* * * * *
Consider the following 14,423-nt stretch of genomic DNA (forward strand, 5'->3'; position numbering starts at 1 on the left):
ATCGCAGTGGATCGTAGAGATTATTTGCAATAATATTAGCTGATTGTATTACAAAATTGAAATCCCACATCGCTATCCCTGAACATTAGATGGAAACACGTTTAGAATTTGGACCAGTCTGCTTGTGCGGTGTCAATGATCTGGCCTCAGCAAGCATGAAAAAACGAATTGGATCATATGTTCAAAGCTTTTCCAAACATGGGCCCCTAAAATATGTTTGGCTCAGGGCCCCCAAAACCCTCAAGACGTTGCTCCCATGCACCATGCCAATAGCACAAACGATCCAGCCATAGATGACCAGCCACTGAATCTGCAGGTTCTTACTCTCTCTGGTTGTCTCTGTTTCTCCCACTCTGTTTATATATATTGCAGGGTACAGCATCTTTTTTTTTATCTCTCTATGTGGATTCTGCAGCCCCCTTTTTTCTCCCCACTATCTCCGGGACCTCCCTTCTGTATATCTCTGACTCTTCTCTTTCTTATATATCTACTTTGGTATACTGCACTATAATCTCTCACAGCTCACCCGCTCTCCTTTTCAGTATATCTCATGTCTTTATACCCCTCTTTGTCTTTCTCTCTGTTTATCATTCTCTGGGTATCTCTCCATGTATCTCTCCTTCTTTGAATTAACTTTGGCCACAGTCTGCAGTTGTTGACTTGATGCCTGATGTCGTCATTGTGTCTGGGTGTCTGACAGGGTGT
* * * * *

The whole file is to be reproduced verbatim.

Consider the following 14,423-nt stretch of genomic DNA (forward strand, 5'->3'; position numbering starts at 1 on the left):
ATCGCAGTGGATCGTAGAGATTATTTGCAATAATATTAGCTGATTGTATTACAAAATTGAAATCCCACATCGCTATCCCTGAACATTAGATGGAAACACGTTTAGAATTTGGACCAGTCTGCTTGTGCGGTGTCAATGATCTGGCCTCAGCAAGCATGAAAAAACGAATTGGATCATATGTTCAAAGCTTTTCCAAACATGGGCCCCTAAAATATGTTTGGCTCAGGGCCCCCAAAACCCTCAAGACGTTGCTCCCATGCACCATGCCAATAGCACAAACGATCCAGCCATAGATGACCAGCCACTGAATCTGCAGGTTCTTACTCTCTCTGGTTGTCTCTGTTTCTCCCACTCTGTTTATATATATTGCAGGGTACAGCATCTTTTTTTTTATCTCTCTATGTGGATTCTGCAGCCCCCTTTTTTCTCCCCACTATCTCCGGGACCTCCCTTCTGTATATCTCTGACTCTTCTCTTTCTTATATATCTACTTTGGTATACTGCACTATAATCTCTCACAGCTCACCCGCTCTCCTTTTCAGTATATCTCATGTCTTTATACCCCTCTTTGTCTTTCTCTCTGTTTATCATTCTCTGGGTATCTCTCCATGTATCTCTCCTTCTTTGAATTAACTTTGGCCACAGTCTGCAGTTGTTGACTTGATGCCTGATGTCGTCATTGTGTCTGGGTGTCTGACAGGGTGT